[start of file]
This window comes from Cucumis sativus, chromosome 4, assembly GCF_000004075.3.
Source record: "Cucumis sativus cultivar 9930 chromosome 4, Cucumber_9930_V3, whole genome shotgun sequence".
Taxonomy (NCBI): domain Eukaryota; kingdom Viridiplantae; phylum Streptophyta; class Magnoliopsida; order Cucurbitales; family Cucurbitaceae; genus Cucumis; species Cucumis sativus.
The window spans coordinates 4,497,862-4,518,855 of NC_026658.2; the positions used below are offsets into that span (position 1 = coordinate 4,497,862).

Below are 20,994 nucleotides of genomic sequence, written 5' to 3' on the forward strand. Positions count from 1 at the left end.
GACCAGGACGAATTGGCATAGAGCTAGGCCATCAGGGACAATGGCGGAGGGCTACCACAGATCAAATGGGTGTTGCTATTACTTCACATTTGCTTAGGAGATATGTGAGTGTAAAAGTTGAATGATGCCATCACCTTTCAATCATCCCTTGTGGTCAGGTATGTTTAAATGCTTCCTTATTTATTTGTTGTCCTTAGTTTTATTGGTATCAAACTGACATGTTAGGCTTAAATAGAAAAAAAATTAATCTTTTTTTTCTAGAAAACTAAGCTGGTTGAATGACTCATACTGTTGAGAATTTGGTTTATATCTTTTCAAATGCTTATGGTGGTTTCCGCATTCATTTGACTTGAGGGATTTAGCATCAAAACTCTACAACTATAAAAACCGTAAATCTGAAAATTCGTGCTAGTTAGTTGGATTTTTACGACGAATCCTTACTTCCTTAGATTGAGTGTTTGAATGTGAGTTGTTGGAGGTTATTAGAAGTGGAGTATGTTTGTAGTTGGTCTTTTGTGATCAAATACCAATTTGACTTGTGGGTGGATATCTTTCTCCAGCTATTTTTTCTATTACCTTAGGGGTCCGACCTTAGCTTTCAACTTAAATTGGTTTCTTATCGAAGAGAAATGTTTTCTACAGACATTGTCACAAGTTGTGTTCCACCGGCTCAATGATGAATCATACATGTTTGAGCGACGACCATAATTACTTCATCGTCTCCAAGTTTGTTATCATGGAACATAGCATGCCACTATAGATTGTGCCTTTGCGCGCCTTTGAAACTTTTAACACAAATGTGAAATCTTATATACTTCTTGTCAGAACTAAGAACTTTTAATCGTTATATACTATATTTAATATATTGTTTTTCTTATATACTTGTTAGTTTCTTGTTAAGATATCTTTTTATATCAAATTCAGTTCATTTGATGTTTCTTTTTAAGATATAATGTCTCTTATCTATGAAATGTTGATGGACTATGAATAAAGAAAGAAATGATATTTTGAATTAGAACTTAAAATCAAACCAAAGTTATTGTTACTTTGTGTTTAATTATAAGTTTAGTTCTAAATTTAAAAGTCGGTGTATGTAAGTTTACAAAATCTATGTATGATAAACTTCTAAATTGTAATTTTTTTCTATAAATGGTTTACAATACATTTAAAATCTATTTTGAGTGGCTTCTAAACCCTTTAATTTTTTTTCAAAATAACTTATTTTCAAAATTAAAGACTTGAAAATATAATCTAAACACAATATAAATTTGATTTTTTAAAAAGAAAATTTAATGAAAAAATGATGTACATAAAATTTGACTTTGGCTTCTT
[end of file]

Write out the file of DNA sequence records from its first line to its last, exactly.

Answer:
This window comes from Cucumis sativus, chromosome 4, assembly GCF_000004075.3.
Source record: "Cucumis sativus cultivar 9930 chromosome 4, Cucumber_9930_V3, whole genome shotgun sequence".
Taxonomy (NCBI): domain Eukaryota; kingdom Viridiplantae; phylum Streptophyta; class Magnoliopsida; order Cucurbitales; family Cucurbitaceae; genus Cucumis; species Cucumis sativus.
The window spans coordinates 4,497,862-4,518,855 of NC_026658.2; the positions used below are offsets into that span (position 1 = coordinate 4,497,862).

Below are 20,994 nucleotides of genomic sequence, written 5' to 3' on the forward strand. Positions count from 1 at the left end.
GACCAGGACGAATTGGCATAGAGCTAGGCCATCAGGGACAATGGCGGAGGGCTACCACAGATCAAATGGGTGTTGCTATTACTTCACATTTGCTTAGGAGATATGTGAGTGTAAAAGTTGAATGATGCCATCACCTTTCAATCATCCCTTGTGGTCAGGTATGTTTAAATGCTTCCTTATTTATTTGTTGTCCTTAGTTTTATTGGTATCAAACTGACATGTTAGGCTTAAATAGAAAAAAAATTAATCTTTTTTTTCTAGAAAACTAAGCTGGTTGAATGACTCATACTGTTGAGAATTTGGTTTATATCTTTTCAAATGCTTATGGTGGTTTCCGCATTCATTTGACTTGAGGGATTTAGCATCAAAACTCTACAACTATAAAAACCGTAAATCTGAAAATTCGTGCTAGTTAGTTGGATTTTTACGACGAATCCTTACTTCCTTAGATTGAGTGTTTGAATGTGAGTTGTTGGAGGTTATTAGAAGTGGAGTATGTTTGTAGTTGGTCTTTTGTGATCAAATACCAATTTGACTTGTGGGTGGATATCTTTCTCCAGCTATTTTTTCTATTACCTTAGGGGTCCGACCTTAGCTTTCAACTTAAATTGGTTTCTTATCGAAGAGAAATGTTTTCTACAGACATTGTCACAAGTTGTGTTCCACCGGCTCAATGATGAATCATACATGTTTGAGCGACGACCATAATTACTTCATCGTCTCCAAGTTTGTTATCATGGAACATAGCATGCCACTATAGATTGTGCCTTTGCGCGCCTTTGAAACTTTTAACACAAATGTGAAATCTTATATACTTCTTGTCAGAACTAAGAACTTTTAATCGTTATATACTATATTTAATATATTGTTTTTCTTATATACTTGTTAGTTTCTTGTTAAGATATCTTTTTATATCAAATTCAGTTCATTTGATGTTTCTTTTTAAGATATAATGTCTCTTATCTATGAAATGTTGATGGACTATGAATAAAGAAAGAAATGATATTTTGAATTAGAACTTAAAATCAAACCAAAGTTATTGTTACTTTGTGTTTAATTATAAGTTTAGTTCTAAATTTAAAAGTCGGTGTATGTAAGTTTACAAAATCTATGTATGATAAACTTCTAAATTGTAATTTTTTTCTATAAATGGTTTACAATACATTTAAAATCTATTTTGAGTGGCTTCTAAACCCTTTAATTTTTTTTCAAAATAACTTATTTTCAAAATTAAAGACTTGAAAATATAATCTAAACACAATATAAATTTGATTTTTTAAAAAGAAAATTTAATGAAAAAATGATGTACATAAAATTTGACTTTGGCTTCTT